Wednesday, May 30, 2007

STD Epidemic

Even though teen pregnancy rates may have gone down, sexually transmitted disease has become epidemic.

Did you know that you can get cancer from sex?

Did you know that the HPV virus infects 46% of teenage girls after their first sexual intercourse? This virus causes cervical cancer.

Did you know that even curable STDs could leave lasting damage and future difficulty in getting pregnant?

Did you know that 25% of sexually active teens are living with an STD?

I have been involved in the prolife movement for many years and I thought I had a good handle on the consequences of teenage sex. For ten years, I have stood on the sidewalk in front of local high schools and told the students about Jesus, abortion and sex. An essential part of our message is abstinence. I knew things were bad but I didn’t know how bad.

I finished reading a book last night that was both fascinating and horrifying. Written by Meg Meeker, M.D., the book shows how teen sex is killing our kids. Dr. Meeker practices pediatric and adolescent medicine. On a daily basis, one-third of the teenage patients she sees have a sexually transmitted disease. Does that blow your mind like it does mine?

Look at these statistics:

  • Nearly 50% of African-American teenagers have genital herpes.
  • Although teenagers make up just 10% percent of the population, they acquire between 20 and 25% of all STDs.
  • Herpes has skyrocketed 500% in the past 20 years among white American teenagers.
  • Nearly one out of ten teenage girls has chlamydia, and half of all new chlamydia cases are diagnosed in girls 15 to 19 years old.
In the 1960s the two known STDs, syphilis and gonorrhea, could be cured with a shot of penicillin. Today, the simple cures are gone and in many cases there are no cures at all. Many STDs are lifelong and life threatening. Even curable STDs can cause significant damage such as pelvic inflammatory disease before they are caught.

Do you think kids are being taught these facts in public school sex-ed classes? That sure doesn’t sound like safe sex to me.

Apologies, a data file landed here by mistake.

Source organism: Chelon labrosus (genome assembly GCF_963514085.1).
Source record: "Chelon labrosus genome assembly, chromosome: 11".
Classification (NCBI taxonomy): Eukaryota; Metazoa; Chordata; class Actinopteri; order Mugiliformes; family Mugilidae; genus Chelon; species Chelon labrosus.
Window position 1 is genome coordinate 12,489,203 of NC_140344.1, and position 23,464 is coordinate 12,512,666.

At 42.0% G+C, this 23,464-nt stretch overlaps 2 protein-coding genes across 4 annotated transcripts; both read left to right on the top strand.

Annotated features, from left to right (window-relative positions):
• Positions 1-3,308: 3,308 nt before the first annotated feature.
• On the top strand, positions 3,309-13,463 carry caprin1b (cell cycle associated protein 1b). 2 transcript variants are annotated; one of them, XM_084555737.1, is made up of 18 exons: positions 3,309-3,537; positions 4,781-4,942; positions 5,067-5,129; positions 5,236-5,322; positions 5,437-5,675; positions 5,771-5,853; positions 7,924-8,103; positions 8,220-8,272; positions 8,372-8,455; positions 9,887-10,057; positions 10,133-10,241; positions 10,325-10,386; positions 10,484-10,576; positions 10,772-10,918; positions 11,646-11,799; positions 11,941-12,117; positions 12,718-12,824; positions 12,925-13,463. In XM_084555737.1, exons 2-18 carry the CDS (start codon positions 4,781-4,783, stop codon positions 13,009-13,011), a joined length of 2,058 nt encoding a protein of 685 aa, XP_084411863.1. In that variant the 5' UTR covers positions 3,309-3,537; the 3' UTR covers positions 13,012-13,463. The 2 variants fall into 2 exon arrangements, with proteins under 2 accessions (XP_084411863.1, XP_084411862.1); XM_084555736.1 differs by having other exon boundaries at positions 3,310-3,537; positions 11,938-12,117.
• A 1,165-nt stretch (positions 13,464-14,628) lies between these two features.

So what about condoms? Aren’t they supposed to make teen sex safe? Let’s look at the facts. The conclusion of one study was that while male latex condoms could reduce the transmission of HIV/AIDS, there was not enough evidence to determine that they were effective in reducing the risk of most other sexually transmitted diseases.

Another study showed that “condoms have no impact on the risk of sexual transmission of human papilloma virus (HPV) in women.”

So, understanding the facts shows that condoms provide very little protection from STDs. It makes me upset to realize how teens are being lied to. They are given false assurance that is leaving many of them scarred for life.

So what are the roots of this epidemic? Here are some:
  • Easy availability of birth control. Kids can have sex with less worry about pregnancy. However, birth control is not disease control.
  • Lack of knowledge. Kids are not informed of the facts regarding STDs. Four out of five, for example, didn’t know that most people who get an STD never develop symptoms.
  • Starting sex earlier. Statistics show that the earlier a teen starts, the more partners he or she will have. The more partners, the more chance of infection.
  • Confusion of what sex is. Many teens think that anything short of penetration is not sex. Oral sex and mutual masturbation are viewed as not “real” sex. Some teens engage in these activities and think they are practicing abstinence. What they don’t know is that avoiding penetration is not avoiding disease.
  • Teenage anatomy. A teenage girl’s cervix is more vulnerable to infection than an adult woman’s cervix.
Another increase is in the varieties of STDs. We went from two in the 1960s to around eighty today. The sexual revolution has a high price.

Aside from the physical problems, there are also the emotional. Dr. Meeker speaks of emotional STDs. There are skyrocketing rates of depression in teens and much of it can be traced to the fallout from sexual activity and its consequences.

The book closes out with a chapter on connecting with teens, especially our own. It points out that connecting through communication, intimacy, love, appreciation, and disapproval of unmarried sex, will go a long way in helping teens avoid sexual activity.

Is your head spinning? Mine was and is. I read this book twice. The second time I went very slow and took notes. I could hardly believe many of the statistics and had to look at the references to know they were not made up. As horrible as these things are, I have hope that as teens learn the truth it will change the way they live. I have seen that with abortion and I believe we could see it here as well.

Philip

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